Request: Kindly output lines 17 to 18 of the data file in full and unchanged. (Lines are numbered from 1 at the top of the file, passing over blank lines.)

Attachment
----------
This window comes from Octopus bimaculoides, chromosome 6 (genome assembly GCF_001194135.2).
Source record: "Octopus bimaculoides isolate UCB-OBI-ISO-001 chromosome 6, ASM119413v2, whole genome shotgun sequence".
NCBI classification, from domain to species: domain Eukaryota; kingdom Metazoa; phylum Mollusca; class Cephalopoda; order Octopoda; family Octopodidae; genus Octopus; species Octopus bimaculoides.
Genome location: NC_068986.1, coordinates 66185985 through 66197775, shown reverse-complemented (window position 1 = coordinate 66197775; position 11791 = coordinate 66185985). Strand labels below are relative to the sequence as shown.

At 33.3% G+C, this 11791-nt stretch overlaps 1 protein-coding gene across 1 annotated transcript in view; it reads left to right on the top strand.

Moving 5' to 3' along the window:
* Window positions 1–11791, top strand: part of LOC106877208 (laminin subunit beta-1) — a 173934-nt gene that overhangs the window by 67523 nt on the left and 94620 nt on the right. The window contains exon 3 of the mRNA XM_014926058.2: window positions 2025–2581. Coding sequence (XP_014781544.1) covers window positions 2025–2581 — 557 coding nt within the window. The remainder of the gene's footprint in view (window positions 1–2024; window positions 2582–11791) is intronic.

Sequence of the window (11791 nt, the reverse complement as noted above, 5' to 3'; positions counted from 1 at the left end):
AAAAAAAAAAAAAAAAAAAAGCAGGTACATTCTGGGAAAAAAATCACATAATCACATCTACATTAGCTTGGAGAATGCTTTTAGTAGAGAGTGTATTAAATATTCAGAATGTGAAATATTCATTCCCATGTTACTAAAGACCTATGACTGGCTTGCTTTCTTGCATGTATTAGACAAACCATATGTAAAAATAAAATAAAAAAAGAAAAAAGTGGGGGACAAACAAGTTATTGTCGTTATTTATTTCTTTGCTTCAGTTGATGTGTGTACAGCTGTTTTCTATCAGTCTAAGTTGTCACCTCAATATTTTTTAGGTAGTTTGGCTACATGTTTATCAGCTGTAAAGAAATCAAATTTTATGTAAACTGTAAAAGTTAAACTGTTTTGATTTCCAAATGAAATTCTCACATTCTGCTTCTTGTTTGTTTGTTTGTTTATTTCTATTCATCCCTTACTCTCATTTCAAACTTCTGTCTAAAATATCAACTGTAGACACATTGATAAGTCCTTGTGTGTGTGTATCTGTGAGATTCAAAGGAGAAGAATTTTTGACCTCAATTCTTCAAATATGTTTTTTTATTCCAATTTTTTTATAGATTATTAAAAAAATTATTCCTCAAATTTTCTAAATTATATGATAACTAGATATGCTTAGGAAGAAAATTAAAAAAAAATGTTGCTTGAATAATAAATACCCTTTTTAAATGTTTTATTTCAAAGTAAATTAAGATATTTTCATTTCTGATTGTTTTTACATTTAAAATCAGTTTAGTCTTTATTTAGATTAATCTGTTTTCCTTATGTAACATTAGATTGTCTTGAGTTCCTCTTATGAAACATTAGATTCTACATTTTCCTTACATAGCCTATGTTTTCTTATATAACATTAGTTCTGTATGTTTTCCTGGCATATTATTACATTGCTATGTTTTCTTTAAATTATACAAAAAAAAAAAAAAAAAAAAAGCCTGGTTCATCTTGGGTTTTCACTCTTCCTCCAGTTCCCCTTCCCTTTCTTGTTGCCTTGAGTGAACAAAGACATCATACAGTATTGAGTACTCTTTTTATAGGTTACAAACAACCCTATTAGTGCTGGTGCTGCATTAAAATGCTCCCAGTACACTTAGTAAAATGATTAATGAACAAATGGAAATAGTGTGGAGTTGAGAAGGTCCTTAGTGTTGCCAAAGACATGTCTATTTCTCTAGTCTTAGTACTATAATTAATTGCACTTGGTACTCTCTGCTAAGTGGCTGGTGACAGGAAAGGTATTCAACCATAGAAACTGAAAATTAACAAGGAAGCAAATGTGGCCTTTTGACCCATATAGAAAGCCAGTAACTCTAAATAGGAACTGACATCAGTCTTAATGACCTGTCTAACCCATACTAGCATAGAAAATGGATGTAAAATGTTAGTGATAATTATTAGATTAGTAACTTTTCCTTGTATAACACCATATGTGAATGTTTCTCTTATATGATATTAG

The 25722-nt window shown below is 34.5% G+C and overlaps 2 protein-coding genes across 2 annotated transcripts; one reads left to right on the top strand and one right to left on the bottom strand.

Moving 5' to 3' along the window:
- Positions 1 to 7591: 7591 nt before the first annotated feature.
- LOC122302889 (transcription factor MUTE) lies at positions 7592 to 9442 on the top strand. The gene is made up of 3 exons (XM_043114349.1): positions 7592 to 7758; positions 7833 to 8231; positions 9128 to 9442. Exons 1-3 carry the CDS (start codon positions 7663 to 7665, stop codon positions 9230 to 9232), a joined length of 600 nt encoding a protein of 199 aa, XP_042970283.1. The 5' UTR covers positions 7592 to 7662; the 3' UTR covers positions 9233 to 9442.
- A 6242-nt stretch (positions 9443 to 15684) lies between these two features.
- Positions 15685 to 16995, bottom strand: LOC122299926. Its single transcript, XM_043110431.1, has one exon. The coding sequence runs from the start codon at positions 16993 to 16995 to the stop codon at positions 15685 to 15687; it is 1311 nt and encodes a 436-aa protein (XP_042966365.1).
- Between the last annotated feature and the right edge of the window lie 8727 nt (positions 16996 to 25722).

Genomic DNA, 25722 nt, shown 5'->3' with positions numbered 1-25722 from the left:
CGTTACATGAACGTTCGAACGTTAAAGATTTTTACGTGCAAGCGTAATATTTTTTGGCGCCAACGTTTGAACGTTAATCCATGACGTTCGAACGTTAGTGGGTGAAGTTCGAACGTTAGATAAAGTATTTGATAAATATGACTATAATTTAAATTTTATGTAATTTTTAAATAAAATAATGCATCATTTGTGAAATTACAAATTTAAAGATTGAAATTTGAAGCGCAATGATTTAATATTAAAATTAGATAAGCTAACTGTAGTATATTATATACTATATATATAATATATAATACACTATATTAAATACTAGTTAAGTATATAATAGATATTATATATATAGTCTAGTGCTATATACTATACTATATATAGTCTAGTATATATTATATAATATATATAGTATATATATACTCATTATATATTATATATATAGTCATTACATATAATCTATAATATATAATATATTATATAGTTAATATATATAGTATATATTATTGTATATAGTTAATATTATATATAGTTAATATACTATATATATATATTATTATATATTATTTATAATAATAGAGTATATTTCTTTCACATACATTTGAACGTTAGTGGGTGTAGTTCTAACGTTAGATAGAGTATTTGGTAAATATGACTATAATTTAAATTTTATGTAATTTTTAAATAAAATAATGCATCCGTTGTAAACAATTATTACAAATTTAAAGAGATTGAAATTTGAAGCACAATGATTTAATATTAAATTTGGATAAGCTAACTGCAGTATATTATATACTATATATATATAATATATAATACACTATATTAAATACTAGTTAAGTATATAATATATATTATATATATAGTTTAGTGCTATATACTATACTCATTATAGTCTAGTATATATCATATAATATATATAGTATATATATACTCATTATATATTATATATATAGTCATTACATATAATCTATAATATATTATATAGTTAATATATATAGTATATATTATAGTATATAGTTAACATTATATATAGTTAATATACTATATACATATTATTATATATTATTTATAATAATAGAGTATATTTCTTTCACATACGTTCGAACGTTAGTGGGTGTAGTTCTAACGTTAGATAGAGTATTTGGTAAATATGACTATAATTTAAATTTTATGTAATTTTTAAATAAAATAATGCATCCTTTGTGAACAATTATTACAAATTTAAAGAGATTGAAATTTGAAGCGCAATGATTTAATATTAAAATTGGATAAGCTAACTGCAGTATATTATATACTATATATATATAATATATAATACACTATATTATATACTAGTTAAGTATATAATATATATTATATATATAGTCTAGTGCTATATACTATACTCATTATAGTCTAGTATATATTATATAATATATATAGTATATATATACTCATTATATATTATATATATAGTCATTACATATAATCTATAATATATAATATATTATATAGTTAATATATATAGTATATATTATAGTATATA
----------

Genomic DNA, 25722 nt, shown 5'->3' with positions numbered 1-25722 from the left:
CGTTACATGAACGTTCGAACGTTAAAGATTTTTACGTGCAAGCGTAATATTTTTTGGCGCCAACGTTTGAACGTTAATCCATGACGTTCGAACGTTAGTGGGTGAAGTTCGAACGTTAGATAAAGTATTTGATAAATATGACTATAATTTAAATTTTATGTAATTTTTAAATAAAATAATGCATCATTTGTGAAATTACAAATTTAAAGATTGAAATTTGAAGCGCAATGATTTAATATTAAAATTAGATAAGCTAACTGTAGTATATTATATACTATATATATAATATATAATACACTATATTAAATACTAGTTAAGTATATAATAGATATTATATATATAGTCTAGTGCTATATACTATACTATATATAGTCTAGTATATATTATATAATATATATAGTATATATATACTCATTATATATTATATATATAGTCATTACATATAATCTATAATATATAATATATTATATAGTTAATATATATAGTATATATTATTGTATATAGTTAATATTATATATAGTTAATATACTATATATATATATTATTATATATTATTTATAATAATAGAGTATATTTCTTTCACATACATTTGAACGTTAGTGGGTGTAGTTCTAACGTTAGATAGAGTATTTGGTAAATATGACTATAATTTAAATTTTATGTAATTTTTAAATAAAATAATGCATCCGTTGTAAACAATTATTACAAATTTAAAGAGATTGAAATTTGAAGCACAATGATTTAATATTAAATTTGGATAAGCTAACTGCAGTATATTATATACTATATATATATAATATATAATACACTATATTAAATACTAGTTAAGTATATAATATATATTATATATATAGTTTAGTGCTATATACTATACTCATTATAGTCTAGTATATATCATATAATATATATAGTATATATATACTCATTATATATTATATATATAGTCATTACATATAATCTATAATATATTATATAGTTAATATATATAGTATATATTATAGTATATAGTTAACATTATATATAGTTAATATACTATATACATATTATTATATATTATTTATAATAATAGAGTATATTTCTTTCACATACGTTCGAACGTTAGTGGGTGTAGTTCTAACGTTAGATAGAGTATTTGGTAAATATGACTATAATTTAAATTTTATGTAATTTTTAAATAAAATAATGCATCCTTTGTGAACAATTATTACAAATTTAAAGAGATTGAAATTTGAAGCGCAATGATTTAATATTAAAATTGGATAAGCTAACTGCAGTATATTATATACTATATATATATAATATATAATACACTATATTATATACTAGTTAAGTATATAATATATATTATATATATAGTCTAGTGCTATATACTATACTCATTATAGTCTAGTATATATTATATAATATATATAGTATATATATACTCATTATATATTATATATATAGTCATTACATATAATCTATAATATATAATATATTATATAGTTAATATATATAGTATATATTATAGTATATA